1. Provide a purpose-oriented framework to organise health surveillance systems, such that the uses of each system can be clearly identified.

  2. Identify the attributes of data and the processes involved in the PHSS which can be used for evaluation and assessment for different purposes in the domain of public health and health information.

  3. Discuss the impact of the varied purposes and evaluation attributes on the possibility of event detection.

Classification of health surveillance systems

Proposed framework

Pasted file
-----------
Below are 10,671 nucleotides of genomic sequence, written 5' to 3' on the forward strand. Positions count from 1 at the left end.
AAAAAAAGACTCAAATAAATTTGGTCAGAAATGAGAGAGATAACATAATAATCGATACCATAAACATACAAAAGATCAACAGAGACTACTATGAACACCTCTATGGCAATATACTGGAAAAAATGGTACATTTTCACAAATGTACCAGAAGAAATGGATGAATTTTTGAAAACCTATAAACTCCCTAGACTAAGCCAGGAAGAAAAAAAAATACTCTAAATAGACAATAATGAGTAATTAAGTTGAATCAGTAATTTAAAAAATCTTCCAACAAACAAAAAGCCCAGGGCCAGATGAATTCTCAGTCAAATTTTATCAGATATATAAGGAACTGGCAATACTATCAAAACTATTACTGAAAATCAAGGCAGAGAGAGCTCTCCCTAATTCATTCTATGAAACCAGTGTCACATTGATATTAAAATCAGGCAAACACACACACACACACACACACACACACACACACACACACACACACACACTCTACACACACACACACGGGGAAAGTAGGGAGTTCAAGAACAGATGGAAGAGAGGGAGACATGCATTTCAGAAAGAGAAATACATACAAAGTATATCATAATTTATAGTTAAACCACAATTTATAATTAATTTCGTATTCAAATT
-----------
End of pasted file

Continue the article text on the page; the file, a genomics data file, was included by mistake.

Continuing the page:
According to our survey of the literature available on PHSS and online maps, we can divide the surveillance systems and maps broadly into three categories with their purpose or objective defined broadly. The first category is the distribution of the disease demographically, distributed through different identifiers such as geography, age, gender, income and other such social determinants of health. There are also studies about structural determinants of health or a disease which are surveilled. The second broader category is that of actual surveillance in real time. While this category needs data gathering, some surveillance systems do not report data in real time. We categorise PHSS that report real-time data and cases under this category. While some surveillance systems report real-time data, others go beyond reporting and use the data gathered to predict the spread or distribution of the disease or the public health condition being surveilled. Machine learning and other artificial intelligence (AI)-related tools are used in this type of system to carry out the prediction. While these three categories are not totally independent, and some have overlaps it is important conceptually to analyse these maps under the broader objective for which they have been defined. The first category can also be seen as the ‘data collection’ for meaningful interpretation; the second as ‘deployment’ of the collected data for real-time monitoring while the third category can be seen as ‘use’ of the surveillance, that is, identifying the future spread of the disease or its distribution so to focus resources to prevent or control damage in the geography or population that is going to be affected in future as per the prediction.